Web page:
- Work where deception is required, or where there may be challenges in gaining informed consent.
- Work on a particularly sensitive or controversial topic.
- Situations where you are concerned that a student may not act on your advice in relation to ethics issues, for example, because they disagree with your assessment of ethics risks.
If someone (such as a participant, a gatekeeper, or an external examiner) raises an issue with a piece of student research, you have a higher level of institutional support and the Institute has a stronger basis for responding to the issue if the research went through the Research Ethics Committee.
Whenever you feel unsure. The REC is there to support you, so if you have doubts, refer the application to the REC. Cases which may give rise to concern might include:
- Work which takes place in contexts or cultures with which you are unfamiliar.
- Uses methodologies you are not familiar with.
- Where you feel that there are (or may be) ethical subtleties that you have not encountered before.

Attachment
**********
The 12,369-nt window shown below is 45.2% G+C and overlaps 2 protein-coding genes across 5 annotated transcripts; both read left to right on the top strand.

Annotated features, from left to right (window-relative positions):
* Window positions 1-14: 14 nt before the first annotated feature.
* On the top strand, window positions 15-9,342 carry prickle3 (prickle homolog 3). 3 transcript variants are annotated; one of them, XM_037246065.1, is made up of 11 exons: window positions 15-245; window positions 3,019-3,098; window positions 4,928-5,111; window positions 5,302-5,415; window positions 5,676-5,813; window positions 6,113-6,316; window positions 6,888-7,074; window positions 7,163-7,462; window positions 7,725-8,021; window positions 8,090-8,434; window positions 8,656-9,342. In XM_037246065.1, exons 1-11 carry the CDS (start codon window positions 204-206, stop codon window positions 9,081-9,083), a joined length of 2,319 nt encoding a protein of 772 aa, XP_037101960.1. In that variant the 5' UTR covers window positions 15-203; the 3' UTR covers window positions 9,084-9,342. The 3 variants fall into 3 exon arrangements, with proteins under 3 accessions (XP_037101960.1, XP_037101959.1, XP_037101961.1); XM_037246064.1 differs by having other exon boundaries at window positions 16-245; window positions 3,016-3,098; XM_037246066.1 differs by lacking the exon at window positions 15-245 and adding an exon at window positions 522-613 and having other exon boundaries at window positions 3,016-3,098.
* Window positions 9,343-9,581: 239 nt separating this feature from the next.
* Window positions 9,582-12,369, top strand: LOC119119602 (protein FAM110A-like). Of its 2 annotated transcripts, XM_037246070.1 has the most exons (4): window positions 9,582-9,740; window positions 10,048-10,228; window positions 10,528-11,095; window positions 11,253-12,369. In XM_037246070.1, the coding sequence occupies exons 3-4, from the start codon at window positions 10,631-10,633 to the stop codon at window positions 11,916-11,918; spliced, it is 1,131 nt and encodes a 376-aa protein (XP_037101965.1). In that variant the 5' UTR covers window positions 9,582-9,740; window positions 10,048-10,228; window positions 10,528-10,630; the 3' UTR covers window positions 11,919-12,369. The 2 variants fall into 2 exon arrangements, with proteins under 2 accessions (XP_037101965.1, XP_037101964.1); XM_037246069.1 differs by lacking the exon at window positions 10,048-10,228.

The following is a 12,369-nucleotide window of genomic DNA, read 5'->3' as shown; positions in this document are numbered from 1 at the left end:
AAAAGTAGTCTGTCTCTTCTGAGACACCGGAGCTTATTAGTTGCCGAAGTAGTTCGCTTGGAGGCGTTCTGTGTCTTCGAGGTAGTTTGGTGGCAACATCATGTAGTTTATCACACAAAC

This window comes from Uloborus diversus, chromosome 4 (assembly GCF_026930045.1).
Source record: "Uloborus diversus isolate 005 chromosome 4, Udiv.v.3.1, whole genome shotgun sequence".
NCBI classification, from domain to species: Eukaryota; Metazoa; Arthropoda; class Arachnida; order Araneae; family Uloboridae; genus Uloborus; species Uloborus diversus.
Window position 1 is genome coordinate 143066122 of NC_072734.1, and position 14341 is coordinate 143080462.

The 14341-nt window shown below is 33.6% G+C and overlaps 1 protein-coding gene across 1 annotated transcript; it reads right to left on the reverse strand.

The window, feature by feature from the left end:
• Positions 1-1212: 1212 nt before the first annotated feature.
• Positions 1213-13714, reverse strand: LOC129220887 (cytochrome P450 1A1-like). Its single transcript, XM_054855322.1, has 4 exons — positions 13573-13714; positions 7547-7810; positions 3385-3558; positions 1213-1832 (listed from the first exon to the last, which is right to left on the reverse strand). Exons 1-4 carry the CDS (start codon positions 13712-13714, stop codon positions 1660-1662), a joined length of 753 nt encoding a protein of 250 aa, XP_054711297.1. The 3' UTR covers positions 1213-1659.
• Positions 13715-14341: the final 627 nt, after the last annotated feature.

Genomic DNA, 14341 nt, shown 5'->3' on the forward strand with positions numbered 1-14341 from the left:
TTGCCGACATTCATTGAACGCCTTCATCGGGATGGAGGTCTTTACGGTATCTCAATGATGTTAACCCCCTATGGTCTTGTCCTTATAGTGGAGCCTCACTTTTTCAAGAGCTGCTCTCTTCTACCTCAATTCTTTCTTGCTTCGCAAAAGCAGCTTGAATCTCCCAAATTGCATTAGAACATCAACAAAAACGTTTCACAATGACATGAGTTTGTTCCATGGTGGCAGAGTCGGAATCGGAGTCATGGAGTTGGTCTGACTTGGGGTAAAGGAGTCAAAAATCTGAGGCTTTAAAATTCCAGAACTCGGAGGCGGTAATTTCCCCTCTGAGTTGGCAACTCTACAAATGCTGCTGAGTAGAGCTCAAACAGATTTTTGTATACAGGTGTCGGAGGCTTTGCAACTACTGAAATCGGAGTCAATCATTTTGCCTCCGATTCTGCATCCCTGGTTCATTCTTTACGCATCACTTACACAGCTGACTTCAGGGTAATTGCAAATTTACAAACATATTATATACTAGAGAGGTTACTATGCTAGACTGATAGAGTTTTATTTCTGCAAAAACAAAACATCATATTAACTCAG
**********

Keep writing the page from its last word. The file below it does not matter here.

- Work in contexts that may raise particular ethics concerns – e.g. research in the student workplace (which can raise issues around consent, access to data, and objectivity).
- Work in contexts where ability to consent may be compromised (as noted above), or with potentially vulnerable groups.
- Work that involves matching data sets in a way which might enable individuals to be identified.
- Areas where the ethics issues are known to be contested.
- Where a student’s safety is a concern.
Questions to ask
The ESRC Framework for Research Ethics (FRE) provides a checklist, which is designed to identify whether a piece of research is likely to involve ‘more than minimal risk’.
Note: It is not an IOE requirement that all student research involving more than minimal risk should be referred to the REC. However, in such cases, the reviewers must pay particular attention to the question of whether a further review is necessary, either by the REC, or, where appropriate, by a committee external to IOE (such as an NRES committee).